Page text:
Global warming: scientists reveal timetable

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The Independent Online
A DETAILED timetable of the destruction and distress global warming is likely to cause the world was unveiled yesterday.

It pulls together for the first time the projected impacts on ecosystems and wildlife, food production, water resources and economies across the earth, for given rises in global temperature expected during the next hundred years.

The resultant picture gives the most wide-ranging impression yet of the bewildering array of destructive effects that climate change is expected to exert on different regions, from the mountains of Europe and the rainforests of the Amazon to the coral reefs of the tropics.

Produced through a synthesis of a wide range of recent academic studies, it was presented as a paper yesterday to the international conference on climate change being held at the UK Met Office headquarters in Exeter by the author Bill Hare, of the Potsdam Institute for Climate Impact Research, Germany's leading global warming research institute.

The conference has been called personally by Tony Blair as part of Britain's efforts move the climate change issue up the agenda during the current UK presidency of the G8 group of rich nations, and the European Union. It has already heard disturbing warnings from the latest climate research, including the revelation on Tuesday from the British Antarctic Survey that the massive West Antarctic Ice Sheet might be disintegrating - an event which, if it happened completely, would raise sea levels around the world by 16ft (4.9 metres).

Dr Hare's timetable shows the impacts of climate change multiplying rapidly as average global temperature goes up, towards one degree centigrade above levels before the industrial revolution, then to two, and then three degrees.

As present world temperatures are already 0.7 degrees above the pre-industrial level, the process is well under way.

In the near future - the next 25 years - as the temperature climbs to the one degree mark, some specialised ecosystems will starting to feel stress, such as the tropical highlands forests of Queensland, which contain a large number of Australia's endemic plant species, and the Succulent Karoo plant region of South Africa. In some developing countries, food production will start to decline, water shortage problems will worsen and there will be net losses in GDP.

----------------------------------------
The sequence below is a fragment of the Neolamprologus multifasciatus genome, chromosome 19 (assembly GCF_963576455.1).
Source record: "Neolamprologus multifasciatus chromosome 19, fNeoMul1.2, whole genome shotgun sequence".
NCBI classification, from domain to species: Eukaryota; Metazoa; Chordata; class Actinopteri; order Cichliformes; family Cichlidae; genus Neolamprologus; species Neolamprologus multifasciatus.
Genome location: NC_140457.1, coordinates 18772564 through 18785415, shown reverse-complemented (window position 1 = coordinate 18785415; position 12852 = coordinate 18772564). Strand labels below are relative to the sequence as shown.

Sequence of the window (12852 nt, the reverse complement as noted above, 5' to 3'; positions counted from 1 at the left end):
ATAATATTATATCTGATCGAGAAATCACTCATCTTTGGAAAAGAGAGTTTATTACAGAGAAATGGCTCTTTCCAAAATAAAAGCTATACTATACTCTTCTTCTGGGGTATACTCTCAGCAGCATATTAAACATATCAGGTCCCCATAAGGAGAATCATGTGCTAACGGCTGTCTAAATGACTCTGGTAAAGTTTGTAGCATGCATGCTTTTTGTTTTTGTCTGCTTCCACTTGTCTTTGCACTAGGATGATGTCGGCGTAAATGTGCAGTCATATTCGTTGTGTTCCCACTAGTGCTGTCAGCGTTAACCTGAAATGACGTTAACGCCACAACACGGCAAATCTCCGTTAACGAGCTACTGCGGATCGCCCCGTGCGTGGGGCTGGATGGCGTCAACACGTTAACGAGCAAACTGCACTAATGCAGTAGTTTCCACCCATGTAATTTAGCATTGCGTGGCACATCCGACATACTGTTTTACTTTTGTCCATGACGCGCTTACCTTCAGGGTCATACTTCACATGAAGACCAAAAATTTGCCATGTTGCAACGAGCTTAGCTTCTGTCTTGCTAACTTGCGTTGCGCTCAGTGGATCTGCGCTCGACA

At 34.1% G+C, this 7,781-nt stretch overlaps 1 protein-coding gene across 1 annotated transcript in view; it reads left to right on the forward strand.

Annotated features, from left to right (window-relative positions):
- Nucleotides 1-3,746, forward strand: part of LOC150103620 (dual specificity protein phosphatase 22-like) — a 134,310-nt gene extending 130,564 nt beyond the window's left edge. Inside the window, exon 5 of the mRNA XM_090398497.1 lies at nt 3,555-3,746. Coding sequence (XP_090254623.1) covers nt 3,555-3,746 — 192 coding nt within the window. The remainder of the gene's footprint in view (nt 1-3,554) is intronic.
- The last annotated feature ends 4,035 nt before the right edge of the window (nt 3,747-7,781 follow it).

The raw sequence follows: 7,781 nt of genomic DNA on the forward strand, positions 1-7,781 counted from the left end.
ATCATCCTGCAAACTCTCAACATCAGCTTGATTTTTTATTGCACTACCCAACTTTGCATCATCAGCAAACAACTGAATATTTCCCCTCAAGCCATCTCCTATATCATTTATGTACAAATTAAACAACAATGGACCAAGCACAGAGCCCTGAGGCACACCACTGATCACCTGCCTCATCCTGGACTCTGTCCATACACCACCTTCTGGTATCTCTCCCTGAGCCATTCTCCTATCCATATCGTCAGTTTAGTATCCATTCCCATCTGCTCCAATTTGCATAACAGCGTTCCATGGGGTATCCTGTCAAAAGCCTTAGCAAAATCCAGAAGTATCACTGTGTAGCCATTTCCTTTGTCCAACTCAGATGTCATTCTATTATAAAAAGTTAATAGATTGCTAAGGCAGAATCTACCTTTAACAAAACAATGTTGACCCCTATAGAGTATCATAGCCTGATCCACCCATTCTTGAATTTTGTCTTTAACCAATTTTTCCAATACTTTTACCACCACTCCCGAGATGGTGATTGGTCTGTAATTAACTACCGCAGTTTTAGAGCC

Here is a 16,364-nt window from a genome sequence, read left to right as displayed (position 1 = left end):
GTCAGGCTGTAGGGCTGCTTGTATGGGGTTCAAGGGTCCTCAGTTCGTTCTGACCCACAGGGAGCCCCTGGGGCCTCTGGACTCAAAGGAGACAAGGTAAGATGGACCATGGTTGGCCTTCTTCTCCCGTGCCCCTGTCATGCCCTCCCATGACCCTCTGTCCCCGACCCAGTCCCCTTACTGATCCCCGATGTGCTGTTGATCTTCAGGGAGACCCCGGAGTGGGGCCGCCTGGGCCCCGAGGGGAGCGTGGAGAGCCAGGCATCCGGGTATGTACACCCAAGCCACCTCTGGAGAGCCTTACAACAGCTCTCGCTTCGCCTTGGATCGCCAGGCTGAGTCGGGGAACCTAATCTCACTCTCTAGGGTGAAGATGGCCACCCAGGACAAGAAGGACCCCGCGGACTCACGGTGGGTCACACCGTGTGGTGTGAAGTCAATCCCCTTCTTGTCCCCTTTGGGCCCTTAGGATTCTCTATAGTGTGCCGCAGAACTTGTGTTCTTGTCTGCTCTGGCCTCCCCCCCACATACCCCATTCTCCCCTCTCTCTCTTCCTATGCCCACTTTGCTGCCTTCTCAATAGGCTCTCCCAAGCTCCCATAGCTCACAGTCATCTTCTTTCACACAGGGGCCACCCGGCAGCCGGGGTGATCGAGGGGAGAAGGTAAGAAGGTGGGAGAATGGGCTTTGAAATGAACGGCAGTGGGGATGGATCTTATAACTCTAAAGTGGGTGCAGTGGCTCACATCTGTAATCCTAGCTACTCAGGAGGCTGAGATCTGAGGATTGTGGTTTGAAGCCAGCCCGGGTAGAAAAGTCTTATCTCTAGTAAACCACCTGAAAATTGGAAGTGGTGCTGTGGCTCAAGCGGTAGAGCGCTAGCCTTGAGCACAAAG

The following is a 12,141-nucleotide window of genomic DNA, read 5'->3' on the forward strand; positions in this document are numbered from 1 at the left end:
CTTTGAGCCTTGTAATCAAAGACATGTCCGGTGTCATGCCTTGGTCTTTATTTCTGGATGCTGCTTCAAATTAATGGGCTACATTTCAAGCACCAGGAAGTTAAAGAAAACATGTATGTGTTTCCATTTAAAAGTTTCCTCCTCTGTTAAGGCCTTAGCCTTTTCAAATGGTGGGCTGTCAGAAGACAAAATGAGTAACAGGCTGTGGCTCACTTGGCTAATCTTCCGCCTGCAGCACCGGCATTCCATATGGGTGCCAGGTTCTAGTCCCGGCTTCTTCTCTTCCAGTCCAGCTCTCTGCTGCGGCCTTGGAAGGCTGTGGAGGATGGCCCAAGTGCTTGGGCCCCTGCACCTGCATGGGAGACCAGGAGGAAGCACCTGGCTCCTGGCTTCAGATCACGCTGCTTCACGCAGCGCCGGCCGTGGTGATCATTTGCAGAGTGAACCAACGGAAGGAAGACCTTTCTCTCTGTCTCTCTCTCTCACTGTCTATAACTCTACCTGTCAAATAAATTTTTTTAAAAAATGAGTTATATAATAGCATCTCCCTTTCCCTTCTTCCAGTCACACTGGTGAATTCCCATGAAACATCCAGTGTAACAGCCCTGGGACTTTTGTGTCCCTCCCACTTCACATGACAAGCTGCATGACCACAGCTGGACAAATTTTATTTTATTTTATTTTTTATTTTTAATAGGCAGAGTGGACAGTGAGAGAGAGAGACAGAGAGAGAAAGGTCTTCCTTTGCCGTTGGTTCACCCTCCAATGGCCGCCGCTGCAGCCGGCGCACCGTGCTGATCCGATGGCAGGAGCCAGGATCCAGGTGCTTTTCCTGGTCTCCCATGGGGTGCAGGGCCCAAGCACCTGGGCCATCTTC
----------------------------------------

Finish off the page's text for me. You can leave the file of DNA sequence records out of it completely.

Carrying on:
It is when the temperature moves up to two degrees above the pre-industrial level, expected in the middle of this century - within the lifetime of many people alive today - that serious effects start to come thick and fast, studies suggest.

Substantial losses of Arctic sea ice will threaten species such as polar bears and walruses, while in tropical regions "bleaching" of coral reefs will become more frequent - when the animals that live in the coral is forced out by high temperatures and the reef may die. Mediterranean regions will be hit by more forest fires and insect pests, while in regions of the US such as the Rockies, rivers may become too warm for trout and salmon.

In South Africa, the Fynbos, the world's most remarkable floral kingdom with more than 8,000 endemic wild flowers, will start to lose its species, as will alpine areas from Europe to Australia; the broad-leaved forests of China will start to die. The numbers at risk from hunger will increase and another billion and a half souls will face water shortages, and GDP losses in some developing countries will become significant.

But when the temperature moves up to the three-degree level, expected in the early part of the second half of the century, these effects will become critical. There is likely to be irreversible damage to the Amazon rainforest, leading to its collapse, and the complete destruction of coral reefs is likely to be widespread.

The alpine flora of Europe, Australia and New Zealand will probably disappear completely, with increasing numbers of extinctions of other plant species. There will be severe losses of China's broadleaved forests, and in South Africa the flora of the Succulent Karoo will be destroyed, and the flora of the Fynbos will be hugely damaged.

There will be a rapid increase in populations exposed to hunger, with up to five-and-a-half billion people living in regions with large losses in crop production, while another three billion people will have increased risk of water shortages.

Above the three degrees raised level, which may be after 2070, the effects will be catastrophic: the Arctic sea ice will disappear, and species such as polar bears and walruses may disappear with it, while the main prey species of Arctic carnivores, such as wolves, Arctic foxes and the collared lemming, will have gone from 80 per cent of its range, critically endangering its predators.

In human terms there is likely to be catastrophe too, with water stress becoming even worse, and whole regions becoming unsuitable for producing food, while there will be substantial impacts on global GDP.